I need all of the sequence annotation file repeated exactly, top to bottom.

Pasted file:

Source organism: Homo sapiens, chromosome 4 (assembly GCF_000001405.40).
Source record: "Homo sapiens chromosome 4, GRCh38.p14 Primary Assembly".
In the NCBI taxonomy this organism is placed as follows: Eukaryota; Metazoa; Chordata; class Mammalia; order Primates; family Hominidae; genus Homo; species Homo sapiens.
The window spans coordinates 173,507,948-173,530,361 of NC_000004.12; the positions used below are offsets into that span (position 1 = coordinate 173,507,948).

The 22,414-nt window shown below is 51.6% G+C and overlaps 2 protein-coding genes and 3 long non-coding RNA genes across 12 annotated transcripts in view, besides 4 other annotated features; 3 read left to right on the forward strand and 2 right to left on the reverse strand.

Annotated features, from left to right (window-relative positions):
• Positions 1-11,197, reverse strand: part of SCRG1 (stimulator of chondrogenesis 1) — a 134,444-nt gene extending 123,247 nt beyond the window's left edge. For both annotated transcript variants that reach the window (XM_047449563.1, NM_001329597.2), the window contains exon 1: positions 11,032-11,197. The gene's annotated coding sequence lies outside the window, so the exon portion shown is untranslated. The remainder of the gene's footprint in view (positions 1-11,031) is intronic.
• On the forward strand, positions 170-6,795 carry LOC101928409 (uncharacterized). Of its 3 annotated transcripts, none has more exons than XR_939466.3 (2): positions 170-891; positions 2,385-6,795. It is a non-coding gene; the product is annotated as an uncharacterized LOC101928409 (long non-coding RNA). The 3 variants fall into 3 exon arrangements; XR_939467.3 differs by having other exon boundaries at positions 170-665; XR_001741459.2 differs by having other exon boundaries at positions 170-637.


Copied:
Source organism: Homo sapiens, chromosome 4 (assembly GCF_000001405.40).
Source record: "Homo sapiens chromosome 4, GRCh38.p14 Primary Assembly".
In the NCBI taxonomy this organism is placed as follows: Eukaryota; Metazoa; Chordata; class Mammalia; order Primates; family Hominidae; genus Homo; species Homo sapiens.
The window spans coordinates 173,507,948-173,530,361 of NC_000004.12; the positions used below are offsets into that span (position 1 = coordinate 173,507,948).

The 22,414-nt window shown below is 51.6% G+C and overlaps 2 protein-coding genes and 3 long non-coding RNA genes across 12 annotated transcripts in view, besides 4 other annotated features; 3 read left to right on the forward strand and 2 right to left on the reverse strand.

Annotated features, from left to right (window-relative positions):
• Positions 1-11,197, reverse strand: part of SCRG1 (stimulator of chondrogenesis 1) — a 134,444-nt gene extending 123,247 nt beyond the window's left edge. For both annotated transcript variants that reach the window (XM_047449563.1, NM_001329597.2), the window contains exon 1: positions 11,032-11,197. The gene's annotated coding sequence lies outside the window, so the exon portion shown is untranslated. The remainder of the gene's footprint in view (positions 1-11,031) is intronic.
• On the forward strand, positions 170-6,795 carry LOC101928409 (uncharacterized). Of its 3 annotated transcripts, none has more exons than XR_939466.3 (2): positions 170-891; positions 2,385-6,795. It is a non-coding gene; the product is annotated as an uncharacterized LOC101928409 (long non-coding RNA). The 3 variants fall into 3 exon arrangements; XR_939467.3 differs by having other exon boundaries at positions 170-665; XR_001741459.2 differs by having other exon boundaries at positions 170-637.